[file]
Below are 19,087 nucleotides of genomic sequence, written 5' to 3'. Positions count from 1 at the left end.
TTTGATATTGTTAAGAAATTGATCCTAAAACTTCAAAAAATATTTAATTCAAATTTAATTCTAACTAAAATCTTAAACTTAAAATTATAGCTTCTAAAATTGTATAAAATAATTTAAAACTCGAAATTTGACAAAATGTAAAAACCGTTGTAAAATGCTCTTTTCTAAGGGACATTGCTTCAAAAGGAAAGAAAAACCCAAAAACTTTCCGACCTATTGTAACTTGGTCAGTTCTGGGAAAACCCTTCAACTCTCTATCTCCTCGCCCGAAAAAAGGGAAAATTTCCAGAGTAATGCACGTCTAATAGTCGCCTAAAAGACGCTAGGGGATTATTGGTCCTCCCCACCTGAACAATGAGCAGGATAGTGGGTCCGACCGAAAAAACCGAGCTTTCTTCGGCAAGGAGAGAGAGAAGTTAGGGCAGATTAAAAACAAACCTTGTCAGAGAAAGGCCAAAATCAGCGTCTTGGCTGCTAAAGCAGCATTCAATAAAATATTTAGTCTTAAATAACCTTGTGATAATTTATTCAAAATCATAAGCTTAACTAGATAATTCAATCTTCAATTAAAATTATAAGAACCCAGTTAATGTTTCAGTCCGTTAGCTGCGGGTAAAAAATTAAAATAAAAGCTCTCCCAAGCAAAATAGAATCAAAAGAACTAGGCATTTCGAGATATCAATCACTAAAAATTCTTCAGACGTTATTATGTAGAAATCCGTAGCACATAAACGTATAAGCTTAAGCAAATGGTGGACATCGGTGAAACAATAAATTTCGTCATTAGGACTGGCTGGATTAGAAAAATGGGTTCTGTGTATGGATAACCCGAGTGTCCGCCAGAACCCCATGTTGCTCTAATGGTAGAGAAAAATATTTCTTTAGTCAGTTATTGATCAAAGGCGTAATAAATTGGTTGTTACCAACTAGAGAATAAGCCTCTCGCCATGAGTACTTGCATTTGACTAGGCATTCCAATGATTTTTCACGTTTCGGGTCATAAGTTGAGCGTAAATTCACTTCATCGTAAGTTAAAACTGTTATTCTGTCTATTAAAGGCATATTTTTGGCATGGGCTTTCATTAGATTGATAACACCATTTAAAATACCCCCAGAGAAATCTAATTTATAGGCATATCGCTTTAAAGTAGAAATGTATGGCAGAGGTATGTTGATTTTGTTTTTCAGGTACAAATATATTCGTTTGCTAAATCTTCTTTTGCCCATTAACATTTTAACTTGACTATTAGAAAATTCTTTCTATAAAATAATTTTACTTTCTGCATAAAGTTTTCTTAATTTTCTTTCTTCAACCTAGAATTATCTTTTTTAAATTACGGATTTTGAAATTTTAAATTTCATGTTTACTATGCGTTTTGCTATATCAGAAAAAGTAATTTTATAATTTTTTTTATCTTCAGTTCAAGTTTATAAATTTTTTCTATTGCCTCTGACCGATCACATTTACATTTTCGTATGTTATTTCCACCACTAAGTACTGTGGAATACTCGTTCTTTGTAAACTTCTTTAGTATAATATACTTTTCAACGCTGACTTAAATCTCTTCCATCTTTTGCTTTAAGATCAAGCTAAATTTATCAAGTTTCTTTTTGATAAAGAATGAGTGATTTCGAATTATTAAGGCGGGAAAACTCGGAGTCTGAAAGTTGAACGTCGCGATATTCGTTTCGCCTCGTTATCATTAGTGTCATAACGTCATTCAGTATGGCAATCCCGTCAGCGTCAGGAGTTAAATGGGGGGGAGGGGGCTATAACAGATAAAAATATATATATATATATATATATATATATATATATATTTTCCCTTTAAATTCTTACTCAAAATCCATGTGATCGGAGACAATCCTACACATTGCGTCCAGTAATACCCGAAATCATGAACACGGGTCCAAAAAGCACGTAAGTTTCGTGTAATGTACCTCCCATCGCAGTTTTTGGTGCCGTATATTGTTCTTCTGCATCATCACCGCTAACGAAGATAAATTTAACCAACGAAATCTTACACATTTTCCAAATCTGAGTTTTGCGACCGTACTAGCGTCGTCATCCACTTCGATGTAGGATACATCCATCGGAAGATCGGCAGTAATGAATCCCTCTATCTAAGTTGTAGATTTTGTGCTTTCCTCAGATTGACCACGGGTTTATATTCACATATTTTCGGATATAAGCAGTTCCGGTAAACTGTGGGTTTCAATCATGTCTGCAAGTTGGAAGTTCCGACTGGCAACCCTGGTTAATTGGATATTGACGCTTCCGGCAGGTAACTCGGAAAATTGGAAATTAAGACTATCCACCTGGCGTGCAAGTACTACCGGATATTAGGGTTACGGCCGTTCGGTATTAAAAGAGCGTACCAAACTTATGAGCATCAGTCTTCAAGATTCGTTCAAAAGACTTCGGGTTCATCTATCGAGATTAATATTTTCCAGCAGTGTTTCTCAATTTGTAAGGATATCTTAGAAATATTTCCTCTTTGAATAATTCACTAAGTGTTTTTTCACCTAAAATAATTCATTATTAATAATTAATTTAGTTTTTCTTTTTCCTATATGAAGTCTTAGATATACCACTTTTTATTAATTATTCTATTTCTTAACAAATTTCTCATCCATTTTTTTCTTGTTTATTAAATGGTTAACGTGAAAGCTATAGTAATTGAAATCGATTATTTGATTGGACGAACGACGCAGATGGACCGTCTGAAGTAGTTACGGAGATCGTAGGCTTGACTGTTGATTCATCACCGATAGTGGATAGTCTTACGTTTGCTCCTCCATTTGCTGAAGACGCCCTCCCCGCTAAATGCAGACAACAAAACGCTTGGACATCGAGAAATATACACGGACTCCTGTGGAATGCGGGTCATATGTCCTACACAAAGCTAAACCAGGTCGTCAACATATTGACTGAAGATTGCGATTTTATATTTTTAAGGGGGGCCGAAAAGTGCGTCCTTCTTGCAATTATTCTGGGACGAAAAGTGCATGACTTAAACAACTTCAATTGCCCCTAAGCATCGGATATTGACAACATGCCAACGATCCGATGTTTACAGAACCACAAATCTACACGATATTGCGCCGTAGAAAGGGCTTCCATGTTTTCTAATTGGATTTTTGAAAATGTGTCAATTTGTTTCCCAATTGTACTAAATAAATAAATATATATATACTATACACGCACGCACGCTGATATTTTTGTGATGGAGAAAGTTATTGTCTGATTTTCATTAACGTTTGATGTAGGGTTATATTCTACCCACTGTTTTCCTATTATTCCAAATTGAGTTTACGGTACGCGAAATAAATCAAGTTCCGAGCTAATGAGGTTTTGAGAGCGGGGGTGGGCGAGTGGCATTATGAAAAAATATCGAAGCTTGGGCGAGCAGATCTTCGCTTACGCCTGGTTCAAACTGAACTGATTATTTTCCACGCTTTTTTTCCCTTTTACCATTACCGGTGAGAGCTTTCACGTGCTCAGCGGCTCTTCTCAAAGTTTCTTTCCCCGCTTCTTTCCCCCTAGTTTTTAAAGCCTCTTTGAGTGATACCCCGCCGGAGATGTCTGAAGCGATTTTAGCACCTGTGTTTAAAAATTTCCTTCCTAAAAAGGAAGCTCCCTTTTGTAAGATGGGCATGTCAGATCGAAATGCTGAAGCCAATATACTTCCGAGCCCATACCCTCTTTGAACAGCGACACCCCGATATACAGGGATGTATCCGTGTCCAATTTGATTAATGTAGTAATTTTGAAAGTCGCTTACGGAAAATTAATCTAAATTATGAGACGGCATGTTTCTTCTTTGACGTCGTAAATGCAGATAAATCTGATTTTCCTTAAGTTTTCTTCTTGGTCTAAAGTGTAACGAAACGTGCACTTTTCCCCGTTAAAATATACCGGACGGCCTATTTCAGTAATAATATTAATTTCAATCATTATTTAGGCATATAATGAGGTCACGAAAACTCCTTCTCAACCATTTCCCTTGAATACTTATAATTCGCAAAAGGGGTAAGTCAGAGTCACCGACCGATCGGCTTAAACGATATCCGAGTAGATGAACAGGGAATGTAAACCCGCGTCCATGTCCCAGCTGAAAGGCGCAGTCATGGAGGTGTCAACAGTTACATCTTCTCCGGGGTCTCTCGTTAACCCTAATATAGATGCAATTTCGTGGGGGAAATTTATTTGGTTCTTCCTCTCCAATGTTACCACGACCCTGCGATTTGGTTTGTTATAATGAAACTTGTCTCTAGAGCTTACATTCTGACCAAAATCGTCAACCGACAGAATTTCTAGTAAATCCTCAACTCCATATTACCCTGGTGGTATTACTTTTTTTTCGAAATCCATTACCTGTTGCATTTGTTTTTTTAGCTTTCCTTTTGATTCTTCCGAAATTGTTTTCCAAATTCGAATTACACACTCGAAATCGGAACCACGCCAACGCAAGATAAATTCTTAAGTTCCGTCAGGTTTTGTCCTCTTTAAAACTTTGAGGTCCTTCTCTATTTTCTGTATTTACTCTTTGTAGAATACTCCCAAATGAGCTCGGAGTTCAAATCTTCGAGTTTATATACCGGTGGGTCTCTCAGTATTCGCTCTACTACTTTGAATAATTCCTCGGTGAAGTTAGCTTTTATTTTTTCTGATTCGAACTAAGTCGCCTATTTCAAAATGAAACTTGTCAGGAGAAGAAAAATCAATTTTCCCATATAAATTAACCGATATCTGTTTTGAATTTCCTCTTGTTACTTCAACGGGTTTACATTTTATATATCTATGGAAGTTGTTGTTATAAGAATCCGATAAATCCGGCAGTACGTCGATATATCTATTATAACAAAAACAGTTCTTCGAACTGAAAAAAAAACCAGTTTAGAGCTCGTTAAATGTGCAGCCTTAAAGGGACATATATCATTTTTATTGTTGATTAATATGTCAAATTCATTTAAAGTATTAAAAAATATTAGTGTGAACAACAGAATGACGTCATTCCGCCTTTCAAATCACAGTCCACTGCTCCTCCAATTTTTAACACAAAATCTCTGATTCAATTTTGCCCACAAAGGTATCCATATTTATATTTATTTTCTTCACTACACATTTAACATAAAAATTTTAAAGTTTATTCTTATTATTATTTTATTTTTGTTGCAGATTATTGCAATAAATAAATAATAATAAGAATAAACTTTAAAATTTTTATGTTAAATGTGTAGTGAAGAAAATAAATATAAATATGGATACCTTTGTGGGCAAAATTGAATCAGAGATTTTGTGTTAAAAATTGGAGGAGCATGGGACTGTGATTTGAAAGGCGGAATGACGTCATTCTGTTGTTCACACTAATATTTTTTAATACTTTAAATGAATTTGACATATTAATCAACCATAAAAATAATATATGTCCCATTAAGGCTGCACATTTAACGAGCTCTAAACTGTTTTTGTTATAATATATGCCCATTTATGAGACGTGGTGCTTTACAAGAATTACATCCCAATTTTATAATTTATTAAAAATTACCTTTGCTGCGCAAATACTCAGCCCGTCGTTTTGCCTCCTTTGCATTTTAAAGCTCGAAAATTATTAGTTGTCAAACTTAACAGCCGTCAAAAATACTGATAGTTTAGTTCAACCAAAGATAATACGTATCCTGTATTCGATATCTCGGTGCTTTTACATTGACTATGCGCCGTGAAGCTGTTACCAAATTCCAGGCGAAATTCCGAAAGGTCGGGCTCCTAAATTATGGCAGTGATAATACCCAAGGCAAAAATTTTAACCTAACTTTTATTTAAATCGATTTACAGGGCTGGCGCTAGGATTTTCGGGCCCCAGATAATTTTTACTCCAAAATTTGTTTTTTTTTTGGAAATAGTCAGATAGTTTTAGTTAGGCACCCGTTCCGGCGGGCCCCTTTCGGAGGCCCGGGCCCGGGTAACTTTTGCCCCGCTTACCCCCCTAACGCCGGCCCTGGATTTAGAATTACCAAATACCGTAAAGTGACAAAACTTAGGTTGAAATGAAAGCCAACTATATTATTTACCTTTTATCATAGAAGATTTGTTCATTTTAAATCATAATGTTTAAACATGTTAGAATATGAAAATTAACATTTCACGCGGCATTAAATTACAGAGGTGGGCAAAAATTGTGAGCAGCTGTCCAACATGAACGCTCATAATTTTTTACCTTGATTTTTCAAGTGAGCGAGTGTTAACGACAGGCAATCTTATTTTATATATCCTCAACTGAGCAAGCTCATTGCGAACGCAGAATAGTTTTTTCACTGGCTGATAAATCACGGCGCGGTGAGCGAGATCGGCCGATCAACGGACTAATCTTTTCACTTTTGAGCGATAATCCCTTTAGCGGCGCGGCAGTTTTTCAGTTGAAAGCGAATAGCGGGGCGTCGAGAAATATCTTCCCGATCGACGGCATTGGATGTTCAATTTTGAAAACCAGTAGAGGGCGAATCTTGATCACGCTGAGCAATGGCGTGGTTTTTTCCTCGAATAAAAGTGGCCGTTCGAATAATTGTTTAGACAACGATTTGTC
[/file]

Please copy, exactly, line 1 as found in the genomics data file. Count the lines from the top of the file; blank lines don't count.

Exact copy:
Below are 19,087 nucleotides of genomic sequence, written 5' to 3'. Positions count from 1 at the left end.